Panther Point's Thunderbolt Connection
Our Z77 launch article stated that the chipset's integrated USB 3.0 controller was nothing to get excited about, though it did free up a couple of the PCH’s eight PCIe 2.0 lanes. The one thing we didn’t discuss was the platform’s ability to support three graphics cards, because the block diagram shown below is actually an update from Intel.
Intel had good reason not to discuss x8/x4/x4 capability when Z77 Express launched, because it required a new CPU that would only be introduced weeks later. Instead we got a future-looking block diagram that merely hinted towards that upcoming CPU’s triple-device support.
In an almost fickle move, Intel followed its Ivy Bridge architecture launch by stepping back from its original Thunderbolt-naming block diagram to a more generic triple-card diagram. The company was thus able to make many of us forget that the PC market was getting the short end of the Thunderbolt stick until properly-equipped motherboards were ready. But, in the time between the Z77 Express and Thunderbolt debuts, board vendors decided that they really didn’t want to give up PCIe 3.0 lanes for a second-gen controller.
You see, the desktop chips Intel manufactures for its LGA 1155 interface only have sixteen PCI Express lanes (the workstation-oriented Xeons get 20, curiously enough), and that number corresponds exactly to the number of lanes monopolized by gaming graphics cards. The benchmark data tells us that eight lanes adequately feed even dual-GPU flagship boards. However, dual-card SLI and CrossFire support is a mandatory minimum feature of enthusiast-grade motherboards. If it's going to work in the same high-end configurations, Thunderbolt needs to follow an alternative path.
Even the board engineers at Intel appear to have conceded the need to prioritize PCI Express bandwidth for discrete graphics, as indicated by this snippet of its DZ77RE-75K block diagram:
On Intel's board, four of the Platform Controller Hub's measly eight PCIe 2.0 lanes go directly to its Thunderbolt controller, leaving only four lanes behind to feed its three PCIe x1 slots, two third-party SATA controllers, secondary gigabit Ethernet controller, and a PCIe to PCI hub. The math doesn’t even work out until we consider the x1 device cropped from the bottom of the above image, a PCIe to x4 hub that is forced to cram the bandwidth of all FireWire, PCI, and PCI Express-based add-in cards into a single 5 Gb/s lane. Phew!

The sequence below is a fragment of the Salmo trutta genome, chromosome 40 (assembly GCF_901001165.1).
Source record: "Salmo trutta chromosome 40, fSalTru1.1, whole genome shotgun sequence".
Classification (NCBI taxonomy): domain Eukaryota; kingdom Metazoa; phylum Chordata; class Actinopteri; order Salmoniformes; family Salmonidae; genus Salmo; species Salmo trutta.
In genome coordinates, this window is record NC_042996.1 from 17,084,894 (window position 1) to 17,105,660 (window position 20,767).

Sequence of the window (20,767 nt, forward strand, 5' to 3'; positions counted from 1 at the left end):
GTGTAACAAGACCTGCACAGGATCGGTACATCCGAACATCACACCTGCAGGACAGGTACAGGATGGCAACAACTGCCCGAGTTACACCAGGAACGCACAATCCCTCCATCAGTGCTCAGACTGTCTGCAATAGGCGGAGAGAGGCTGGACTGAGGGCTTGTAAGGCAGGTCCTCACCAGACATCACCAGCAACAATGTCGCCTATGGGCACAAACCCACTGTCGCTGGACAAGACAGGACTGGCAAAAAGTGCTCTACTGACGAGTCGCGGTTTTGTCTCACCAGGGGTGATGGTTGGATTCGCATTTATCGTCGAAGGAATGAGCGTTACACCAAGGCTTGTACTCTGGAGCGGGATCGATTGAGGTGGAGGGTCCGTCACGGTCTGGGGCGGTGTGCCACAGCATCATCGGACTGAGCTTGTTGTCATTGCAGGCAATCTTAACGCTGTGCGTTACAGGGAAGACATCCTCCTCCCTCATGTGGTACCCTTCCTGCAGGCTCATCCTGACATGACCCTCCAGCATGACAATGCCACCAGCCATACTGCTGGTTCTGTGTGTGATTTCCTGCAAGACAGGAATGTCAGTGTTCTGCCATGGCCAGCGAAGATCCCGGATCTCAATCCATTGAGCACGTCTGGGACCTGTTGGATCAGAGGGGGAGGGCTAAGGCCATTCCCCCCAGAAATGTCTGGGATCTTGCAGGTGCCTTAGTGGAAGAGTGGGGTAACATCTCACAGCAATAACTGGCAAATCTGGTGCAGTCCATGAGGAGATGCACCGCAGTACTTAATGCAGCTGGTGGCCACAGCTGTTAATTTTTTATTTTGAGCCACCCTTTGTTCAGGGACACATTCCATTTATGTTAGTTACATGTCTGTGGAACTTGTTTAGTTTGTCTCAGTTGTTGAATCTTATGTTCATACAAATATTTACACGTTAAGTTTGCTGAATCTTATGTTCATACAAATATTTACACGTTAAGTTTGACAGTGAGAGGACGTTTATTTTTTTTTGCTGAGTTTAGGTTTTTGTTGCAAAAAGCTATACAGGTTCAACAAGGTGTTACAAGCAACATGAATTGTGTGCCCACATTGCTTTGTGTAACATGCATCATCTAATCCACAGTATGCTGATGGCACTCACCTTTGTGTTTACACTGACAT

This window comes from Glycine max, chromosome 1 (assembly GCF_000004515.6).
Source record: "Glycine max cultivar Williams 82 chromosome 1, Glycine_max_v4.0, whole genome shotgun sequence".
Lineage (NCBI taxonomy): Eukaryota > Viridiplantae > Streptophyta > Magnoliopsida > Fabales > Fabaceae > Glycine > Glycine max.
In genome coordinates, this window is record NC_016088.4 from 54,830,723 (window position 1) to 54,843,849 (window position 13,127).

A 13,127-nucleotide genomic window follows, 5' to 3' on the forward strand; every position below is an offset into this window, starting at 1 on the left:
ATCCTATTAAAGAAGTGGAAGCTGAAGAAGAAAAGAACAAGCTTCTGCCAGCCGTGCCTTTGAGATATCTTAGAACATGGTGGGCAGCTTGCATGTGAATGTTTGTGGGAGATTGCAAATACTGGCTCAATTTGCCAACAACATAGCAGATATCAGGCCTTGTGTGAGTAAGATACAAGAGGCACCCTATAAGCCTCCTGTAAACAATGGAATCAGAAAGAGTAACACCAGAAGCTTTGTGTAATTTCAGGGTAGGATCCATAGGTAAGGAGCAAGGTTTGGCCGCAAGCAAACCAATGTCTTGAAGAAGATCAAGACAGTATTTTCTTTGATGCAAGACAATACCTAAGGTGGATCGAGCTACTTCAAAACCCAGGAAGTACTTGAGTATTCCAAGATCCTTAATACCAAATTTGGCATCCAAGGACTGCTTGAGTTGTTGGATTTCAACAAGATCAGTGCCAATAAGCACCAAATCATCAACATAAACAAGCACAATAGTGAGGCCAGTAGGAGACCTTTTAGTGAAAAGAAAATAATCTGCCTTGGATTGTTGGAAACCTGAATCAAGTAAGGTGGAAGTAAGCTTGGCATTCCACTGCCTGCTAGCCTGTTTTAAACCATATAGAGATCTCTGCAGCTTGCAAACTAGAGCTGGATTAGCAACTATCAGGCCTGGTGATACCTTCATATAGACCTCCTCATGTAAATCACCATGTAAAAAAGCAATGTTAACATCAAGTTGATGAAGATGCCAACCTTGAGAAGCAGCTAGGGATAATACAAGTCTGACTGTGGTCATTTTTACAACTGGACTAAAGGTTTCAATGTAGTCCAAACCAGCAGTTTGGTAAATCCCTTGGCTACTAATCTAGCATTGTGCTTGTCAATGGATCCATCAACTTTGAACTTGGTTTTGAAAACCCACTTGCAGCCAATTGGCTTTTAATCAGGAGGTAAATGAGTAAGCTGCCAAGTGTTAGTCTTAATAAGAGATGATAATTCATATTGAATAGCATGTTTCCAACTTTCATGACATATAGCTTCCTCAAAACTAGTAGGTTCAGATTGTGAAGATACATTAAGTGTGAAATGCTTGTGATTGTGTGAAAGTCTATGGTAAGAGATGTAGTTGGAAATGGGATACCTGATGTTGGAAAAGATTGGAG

The bandwidth squeeze might get even tighter for the dual-port Thunderbolt controller on Gigabyte’s Z77X-UP5 TH, since the high-speed component is theoretically capable of matching all of the bandwidth allowed by Intel's Direct Media Interface 2.0, which joins the Z77 Express PCH to an LGA 1155 processor. In other words, in theory, Thunderbolt devices could consume all of the chipset’s bandwidth, with not a single bit left for Ethernet, internal drives, or even a keyboard and mouse. Doh!
Granted, we think it'll be a very long time before enthusiasts buy any combination of devices that fully tax a dual-port Thunderbolt controller, but the theoretical problem still brings us back to the processor interface's biggest weakness: its scarcity of PCIe 3.0 lanes.
Like Intel, MSI’s Z77A-GD80 offers but a single Thunderbolt port. Unlike Intel, MSI doesn’t force a bunch of devices to share a single PCIe lane. MSI instead eliminates the PCIe hub, along with half of the board’s PCIe-based features. PCIe x1 slots one and three are connected to the same lanes as slots two and four, and cannot be used simultaneously. Moreover, you have to similarly choose between the board’s third-party SATA or IEEE-1394 controllers.